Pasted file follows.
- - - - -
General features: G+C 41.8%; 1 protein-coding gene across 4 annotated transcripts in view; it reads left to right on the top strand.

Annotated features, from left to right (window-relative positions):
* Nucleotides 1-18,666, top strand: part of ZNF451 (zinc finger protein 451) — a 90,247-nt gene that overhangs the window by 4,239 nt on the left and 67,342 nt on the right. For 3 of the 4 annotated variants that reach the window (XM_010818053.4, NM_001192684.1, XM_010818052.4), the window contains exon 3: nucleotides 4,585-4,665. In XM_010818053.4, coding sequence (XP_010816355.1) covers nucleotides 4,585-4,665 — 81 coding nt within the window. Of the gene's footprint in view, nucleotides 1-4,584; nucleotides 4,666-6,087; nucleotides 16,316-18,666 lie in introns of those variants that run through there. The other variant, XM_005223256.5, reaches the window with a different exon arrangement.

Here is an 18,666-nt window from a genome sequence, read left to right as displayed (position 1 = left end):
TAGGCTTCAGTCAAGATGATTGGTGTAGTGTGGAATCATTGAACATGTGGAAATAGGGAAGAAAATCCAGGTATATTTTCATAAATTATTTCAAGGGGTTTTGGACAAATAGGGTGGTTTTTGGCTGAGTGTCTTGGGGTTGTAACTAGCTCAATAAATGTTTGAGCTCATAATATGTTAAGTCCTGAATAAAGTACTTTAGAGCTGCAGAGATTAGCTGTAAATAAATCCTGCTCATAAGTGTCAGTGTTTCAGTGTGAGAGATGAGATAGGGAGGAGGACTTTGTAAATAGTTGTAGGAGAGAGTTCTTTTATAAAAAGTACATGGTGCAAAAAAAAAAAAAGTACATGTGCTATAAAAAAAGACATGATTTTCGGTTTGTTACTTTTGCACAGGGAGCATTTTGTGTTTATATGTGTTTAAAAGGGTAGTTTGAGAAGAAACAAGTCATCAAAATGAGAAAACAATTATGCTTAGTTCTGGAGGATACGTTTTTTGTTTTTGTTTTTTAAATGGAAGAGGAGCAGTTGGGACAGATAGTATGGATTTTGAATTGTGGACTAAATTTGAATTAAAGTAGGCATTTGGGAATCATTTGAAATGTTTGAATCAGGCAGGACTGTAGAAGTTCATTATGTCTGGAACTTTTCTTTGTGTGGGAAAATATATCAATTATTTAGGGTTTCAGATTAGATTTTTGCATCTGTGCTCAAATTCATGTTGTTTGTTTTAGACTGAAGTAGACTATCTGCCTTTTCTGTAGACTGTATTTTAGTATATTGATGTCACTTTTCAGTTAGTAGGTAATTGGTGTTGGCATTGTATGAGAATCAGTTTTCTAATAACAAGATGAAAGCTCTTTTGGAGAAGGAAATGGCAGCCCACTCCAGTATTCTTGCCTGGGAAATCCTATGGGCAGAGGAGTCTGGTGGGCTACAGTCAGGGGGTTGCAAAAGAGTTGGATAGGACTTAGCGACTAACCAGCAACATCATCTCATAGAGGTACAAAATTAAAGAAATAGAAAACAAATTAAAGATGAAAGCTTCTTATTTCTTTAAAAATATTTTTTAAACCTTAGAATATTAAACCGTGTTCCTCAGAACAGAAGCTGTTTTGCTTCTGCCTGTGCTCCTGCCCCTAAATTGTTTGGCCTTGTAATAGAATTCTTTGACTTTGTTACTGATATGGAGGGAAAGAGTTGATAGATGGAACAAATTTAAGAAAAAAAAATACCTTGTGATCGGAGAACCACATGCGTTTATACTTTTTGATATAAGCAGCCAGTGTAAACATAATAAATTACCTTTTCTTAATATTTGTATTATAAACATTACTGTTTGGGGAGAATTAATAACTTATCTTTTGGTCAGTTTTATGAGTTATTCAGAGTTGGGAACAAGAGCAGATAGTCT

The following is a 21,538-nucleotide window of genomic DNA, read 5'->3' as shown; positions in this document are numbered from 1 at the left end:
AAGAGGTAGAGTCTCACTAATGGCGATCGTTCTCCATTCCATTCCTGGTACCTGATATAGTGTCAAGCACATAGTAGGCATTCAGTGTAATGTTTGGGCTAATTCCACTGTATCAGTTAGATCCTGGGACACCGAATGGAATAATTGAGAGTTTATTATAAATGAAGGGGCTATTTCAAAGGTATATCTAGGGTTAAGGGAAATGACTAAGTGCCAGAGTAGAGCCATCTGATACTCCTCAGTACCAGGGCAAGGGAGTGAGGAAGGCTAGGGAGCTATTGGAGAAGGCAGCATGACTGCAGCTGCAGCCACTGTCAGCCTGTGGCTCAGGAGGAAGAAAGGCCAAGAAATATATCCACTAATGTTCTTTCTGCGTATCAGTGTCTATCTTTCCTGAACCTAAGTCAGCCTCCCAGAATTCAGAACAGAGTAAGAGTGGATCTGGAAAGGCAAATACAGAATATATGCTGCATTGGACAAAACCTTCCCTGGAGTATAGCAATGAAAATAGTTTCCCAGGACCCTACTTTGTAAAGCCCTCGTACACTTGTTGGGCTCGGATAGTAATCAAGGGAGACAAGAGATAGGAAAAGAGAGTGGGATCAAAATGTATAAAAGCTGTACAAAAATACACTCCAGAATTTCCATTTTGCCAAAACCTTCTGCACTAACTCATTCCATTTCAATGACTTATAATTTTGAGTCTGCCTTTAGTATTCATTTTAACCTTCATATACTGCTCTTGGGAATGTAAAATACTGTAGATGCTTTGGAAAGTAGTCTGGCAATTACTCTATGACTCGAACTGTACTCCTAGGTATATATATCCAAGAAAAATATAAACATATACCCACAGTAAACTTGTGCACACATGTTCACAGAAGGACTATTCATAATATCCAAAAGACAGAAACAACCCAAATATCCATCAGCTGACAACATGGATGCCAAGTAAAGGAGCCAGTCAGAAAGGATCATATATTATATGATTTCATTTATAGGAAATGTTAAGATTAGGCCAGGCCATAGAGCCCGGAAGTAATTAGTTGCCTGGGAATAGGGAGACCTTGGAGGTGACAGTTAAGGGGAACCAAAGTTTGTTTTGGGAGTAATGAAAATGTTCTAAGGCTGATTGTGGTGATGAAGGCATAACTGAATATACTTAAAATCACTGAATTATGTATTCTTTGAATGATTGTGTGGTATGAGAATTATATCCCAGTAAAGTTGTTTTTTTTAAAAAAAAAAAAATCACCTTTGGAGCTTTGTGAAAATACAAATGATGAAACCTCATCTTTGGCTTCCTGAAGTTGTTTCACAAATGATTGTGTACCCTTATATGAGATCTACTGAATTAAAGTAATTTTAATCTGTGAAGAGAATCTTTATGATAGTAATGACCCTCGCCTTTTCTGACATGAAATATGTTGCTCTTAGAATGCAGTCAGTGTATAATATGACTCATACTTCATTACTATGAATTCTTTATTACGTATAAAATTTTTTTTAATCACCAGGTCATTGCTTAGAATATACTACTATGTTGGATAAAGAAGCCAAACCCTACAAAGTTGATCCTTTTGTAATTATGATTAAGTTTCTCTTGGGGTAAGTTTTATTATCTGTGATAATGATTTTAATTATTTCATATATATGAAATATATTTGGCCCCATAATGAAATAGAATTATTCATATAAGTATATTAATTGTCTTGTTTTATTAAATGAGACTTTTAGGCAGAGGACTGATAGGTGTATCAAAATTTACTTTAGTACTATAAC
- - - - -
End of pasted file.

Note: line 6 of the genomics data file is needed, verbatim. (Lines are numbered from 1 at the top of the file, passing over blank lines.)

The following is a 21,538-nucleotide window of genomic DNA, read 5'->3' as shown; positions in this document are numbered from 1 at the left end: